Phosphates suppress calcium absorption and enhance bone loss when the calcium: phosphate ratio > 1:1.5.   Phosphates are found in fast foods, cool dinks, sugared foods and meat.  Meat has a high calcium-phosphate ratio.   Phosphates will stimulate the parathyroid and that will enhance bone loss.

Post menopausal African tribes follow a low protein diet with a very low calcium intake and they have very low rates of osteoporosis.   Eskimos with a high calcium diet have high rates of osteoporosis.   The reason behind this is a high protein diet.    Protein makes the blood acidic.   Blood pH is regulated by sodium and calcium.   When the bodies’ sodium is depleted – then calcium is used to balance the pH.   You can not balance a high protein diet with a higher calcium intake.  We have enough proof now to say that a high protein diet is primarily the cause for osteoporosis.   High protein diets (especially high consumption of red meat) make the body acidic and you will lose a lot of calcium from bone to regulate blood pH of 7.4.   You can also get protein from tofu, nuts, lentils, sunflower seeds, yoghurt, cottage cheese and fish – these specific proteins will have a less acidic affect on the blood pH.

  • Raw food

Eat lots of raw food – contain calcium and other minerals.   You don’t get cows with osteoporosis – they eat grass and drink water.

  • Enhance stomach acid

Ageing causes absorption levels to decrease because of low stomach acid.  Citric acid will enhance stomach acidity. Stomach acid levels can also be increased with betaine hydrochloride tablets.

  • Reduce consumption of refined sugars and caffeine

They will limit absorption of calcium and other minerals

Exercise

  • Regular exercise can enhance bone density amongst children and adolescents. In post menopausal women it can slow the osteoporosis process down.   Scientists have found that in some women the bone density has improved.   A good idea to get a biokinetisist, physiotherapist or other professional person to assist with your exercise programme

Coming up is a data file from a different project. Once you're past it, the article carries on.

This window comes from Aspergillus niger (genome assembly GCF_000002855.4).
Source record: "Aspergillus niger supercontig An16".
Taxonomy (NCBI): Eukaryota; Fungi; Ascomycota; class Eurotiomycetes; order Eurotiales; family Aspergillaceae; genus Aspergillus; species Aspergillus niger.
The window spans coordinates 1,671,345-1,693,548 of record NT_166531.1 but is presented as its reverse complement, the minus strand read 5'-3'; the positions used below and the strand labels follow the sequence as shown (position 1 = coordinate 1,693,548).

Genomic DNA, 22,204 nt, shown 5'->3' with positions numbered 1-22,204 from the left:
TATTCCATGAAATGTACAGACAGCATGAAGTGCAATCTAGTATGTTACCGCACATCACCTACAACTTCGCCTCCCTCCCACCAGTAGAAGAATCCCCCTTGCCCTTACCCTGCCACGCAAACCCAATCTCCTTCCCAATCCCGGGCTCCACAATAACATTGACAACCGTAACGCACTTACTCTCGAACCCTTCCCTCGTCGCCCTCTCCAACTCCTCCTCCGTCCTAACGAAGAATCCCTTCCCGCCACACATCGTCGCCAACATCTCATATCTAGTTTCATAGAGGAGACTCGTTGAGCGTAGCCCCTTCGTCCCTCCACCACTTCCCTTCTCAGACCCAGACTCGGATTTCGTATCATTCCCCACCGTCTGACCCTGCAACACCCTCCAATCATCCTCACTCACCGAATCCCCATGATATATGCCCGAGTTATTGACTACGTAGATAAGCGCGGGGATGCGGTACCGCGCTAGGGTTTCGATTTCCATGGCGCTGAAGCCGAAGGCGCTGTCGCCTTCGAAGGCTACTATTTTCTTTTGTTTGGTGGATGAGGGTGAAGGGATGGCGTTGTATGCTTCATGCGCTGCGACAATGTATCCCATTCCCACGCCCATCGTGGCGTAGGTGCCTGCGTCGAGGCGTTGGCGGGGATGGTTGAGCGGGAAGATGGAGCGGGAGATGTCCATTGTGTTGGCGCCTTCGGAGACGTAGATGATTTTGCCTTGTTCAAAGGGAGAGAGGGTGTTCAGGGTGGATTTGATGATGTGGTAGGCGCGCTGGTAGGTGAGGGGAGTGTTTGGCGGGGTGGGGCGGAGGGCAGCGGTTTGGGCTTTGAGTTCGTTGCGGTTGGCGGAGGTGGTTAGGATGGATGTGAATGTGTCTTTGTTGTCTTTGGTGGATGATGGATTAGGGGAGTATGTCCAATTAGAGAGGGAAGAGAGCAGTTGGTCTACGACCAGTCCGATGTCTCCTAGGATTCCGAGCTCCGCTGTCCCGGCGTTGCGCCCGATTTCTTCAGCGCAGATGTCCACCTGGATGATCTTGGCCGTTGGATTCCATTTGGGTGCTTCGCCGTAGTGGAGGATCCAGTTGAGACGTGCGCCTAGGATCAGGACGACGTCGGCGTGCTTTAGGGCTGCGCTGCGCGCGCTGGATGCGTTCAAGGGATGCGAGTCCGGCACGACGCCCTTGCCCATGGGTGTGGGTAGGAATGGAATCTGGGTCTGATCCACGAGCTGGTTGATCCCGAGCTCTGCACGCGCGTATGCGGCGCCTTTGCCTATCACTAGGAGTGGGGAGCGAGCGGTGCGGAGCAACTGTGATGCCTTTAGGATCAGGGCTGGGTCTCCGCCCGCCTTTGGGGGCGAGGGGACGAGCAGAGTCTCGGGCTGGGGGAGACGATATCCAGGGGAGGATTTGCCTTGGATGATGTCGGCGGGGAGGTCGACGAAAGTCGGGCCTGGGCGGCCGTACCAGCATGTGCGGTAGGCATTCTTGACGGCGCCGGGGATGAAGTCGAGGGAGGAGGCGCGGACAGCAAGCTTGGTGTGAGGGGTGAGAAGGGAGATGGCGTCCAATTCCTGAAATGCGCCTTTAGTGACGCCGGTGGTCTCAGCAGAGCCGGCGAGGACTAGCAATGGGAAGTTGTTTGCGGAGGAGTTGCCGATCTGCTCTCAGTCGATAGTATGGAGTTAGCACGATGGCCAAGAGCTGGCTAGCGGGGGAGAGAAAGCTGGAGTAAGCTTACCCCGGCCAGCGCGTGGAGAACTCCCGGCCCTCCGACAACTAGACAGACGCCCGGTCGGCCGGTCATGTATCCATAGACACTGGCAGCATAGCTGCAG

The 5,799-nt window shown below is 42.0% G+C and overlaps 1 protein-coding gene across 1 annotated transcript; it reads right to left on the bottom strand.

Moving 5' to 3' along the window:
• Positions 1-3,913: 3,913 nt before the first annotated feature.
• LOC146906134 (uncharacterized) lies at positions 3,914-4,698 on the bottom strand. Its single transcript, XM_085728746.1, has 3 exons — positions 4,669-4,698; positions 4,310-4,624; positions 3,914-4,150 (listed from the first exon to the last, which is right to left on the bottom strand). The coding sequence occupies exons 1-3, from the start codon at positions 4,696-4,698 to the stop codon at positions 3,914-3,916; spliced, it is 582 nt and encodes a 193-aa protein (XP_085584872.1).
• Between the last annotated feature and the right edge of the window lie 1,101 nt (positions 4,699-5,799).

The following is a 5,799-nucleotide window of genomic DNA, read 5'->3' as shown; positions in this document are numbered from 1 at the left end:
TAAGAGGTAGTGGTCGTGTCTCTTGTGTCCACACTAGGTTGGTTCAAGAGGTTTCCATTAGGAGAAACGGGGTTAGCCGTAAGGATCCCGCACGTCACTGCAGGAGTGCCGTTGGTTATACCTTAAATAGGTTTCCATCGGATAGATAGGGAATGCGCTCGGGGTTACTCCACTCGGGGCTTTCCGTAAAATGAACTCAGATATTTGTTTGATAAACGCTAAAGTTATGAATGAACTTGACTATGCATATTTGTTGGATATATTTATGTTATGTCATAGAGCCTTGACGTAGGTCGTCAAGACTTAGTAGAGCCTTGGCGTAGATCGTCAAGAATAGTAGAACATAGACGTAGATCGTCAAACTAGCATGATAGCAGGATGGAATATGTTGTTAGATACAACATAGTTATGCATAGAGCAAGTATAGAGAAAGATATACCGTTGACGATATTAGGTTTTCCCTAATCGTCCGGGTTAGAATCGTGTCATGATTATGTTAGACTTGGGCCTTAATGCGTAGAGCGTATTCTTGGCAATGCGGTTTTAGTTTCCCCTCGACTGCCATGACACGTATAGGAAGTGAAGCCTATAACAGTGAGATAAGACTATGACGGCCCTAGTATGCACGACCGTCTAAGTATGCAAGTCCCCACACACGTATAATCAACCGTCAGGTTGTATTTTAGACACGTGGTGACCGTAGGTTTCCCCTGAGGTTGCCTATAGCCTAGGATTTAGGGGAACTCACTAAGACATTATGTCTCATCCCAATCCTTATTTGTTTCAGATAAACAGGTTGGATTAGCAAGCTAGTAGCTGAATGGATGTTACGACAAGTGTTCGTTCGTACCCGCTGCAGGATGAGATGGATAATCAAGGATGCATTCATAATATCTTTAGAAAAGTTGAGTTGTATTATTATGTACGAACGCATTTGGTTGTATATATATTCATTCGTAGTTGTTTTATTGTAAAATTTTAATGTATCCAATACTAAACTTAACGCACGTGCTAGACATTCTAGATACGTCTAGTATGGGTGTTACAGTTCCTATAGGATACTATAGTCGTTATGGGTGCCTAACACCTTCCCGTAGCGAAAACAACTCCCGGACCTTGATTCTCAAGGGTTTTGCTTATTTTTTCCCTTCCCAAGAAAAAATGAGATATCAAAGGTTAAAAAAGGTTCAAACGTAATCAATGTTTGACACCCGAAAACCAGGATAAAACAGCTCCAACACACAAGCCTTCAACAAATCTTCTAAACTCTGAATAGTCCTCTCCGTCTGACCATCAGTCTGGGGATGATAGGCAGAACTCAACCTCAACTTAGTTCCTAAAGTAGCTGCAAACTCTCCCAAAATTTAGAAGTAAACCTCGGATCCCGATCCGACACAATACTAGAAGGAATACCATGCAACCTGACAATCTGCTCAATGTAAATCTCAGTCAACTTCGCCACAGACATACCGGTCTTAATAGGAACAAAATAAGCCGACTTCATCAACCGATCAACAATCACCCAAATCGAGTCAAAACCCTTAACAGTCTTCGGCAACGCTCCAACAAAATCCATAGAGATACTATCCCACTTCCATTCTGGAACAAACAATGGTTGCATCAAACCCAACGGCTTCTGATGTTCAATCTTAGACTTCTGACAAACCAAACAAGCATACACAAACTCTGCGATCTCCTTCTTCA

• Weight bearing exercises like walking, jogging or aerobic exercises are important. Walk briskly at least 3 times a week for 20-30 minutes – be careful and don’t fall
  • Anaerobic exercise will also help

Lifestyle

Remember osteoporosis is affected by lifestyle: exercise, eating habits, smoking and alcohol – all these lifestyle factors can start the process and/or worsen it. Prevent falls and check the following:

  • Floors – nothing on floors that can cause you to fall
  • Bathrooms – rails and a rubber mat in bath
  • Lights – enough light in house at night
  • Kitchen – rubber mat on floor at wash basin
  • Steps – keep them safe
  • Other precautions – shoes with rubber soles, limit alcohol consumption and check your medication for drowsiness.

Bone density tests

Has to be done annually when osteoporosis has been diagnosed.

Hormone replacement therapy

Low oestrogen after menopause is blamed for osteoporosis. That is a fallacy – because our ancestors have not suffered routinely from a decreased bone density. Oestrogen will not stimulate new bone formation but will merely stop loss of old bone. Progesterone will stimulate new bone formation because of its stimulating affect on osteoblasts. When a woman stops ovulating – no progesterone is released through the ovum, but oestrogen is still released in small quantities. Some scientists now believe that it is because of a progesterone deficiency and not a deficiency in oestrogen that causes osteoporosis. In my opinion it is very seldom that you can pin point one aspect as disease forming – it is normally a few factors. Lifestyle assessment is necessary. Carry out appropriate blood tests for estrogen, progesterone, parathyroid and thyroid.   Initiate appropriate treatment and/or lifestyle changes.

Other risk factors

Electric blankets: the electric current that flows through this blanket, can cause a calcium loss from your bones. Switch off the electric blanket before you get into bed.

Treatment

There is no cure for osteoporosis – you can turn it around or you can stop the degenerative process.

Exercise

Exercise alone is not effective in treating osteoporosis, but it is a very important component. Strong muscles will help to prevent falls. Aquarobics are excellent for osteoporosis patients. Get a bio kineticist, physiotherapist or any other knowledgeable person to assist with your exercise programme.

Hormone replacement therapy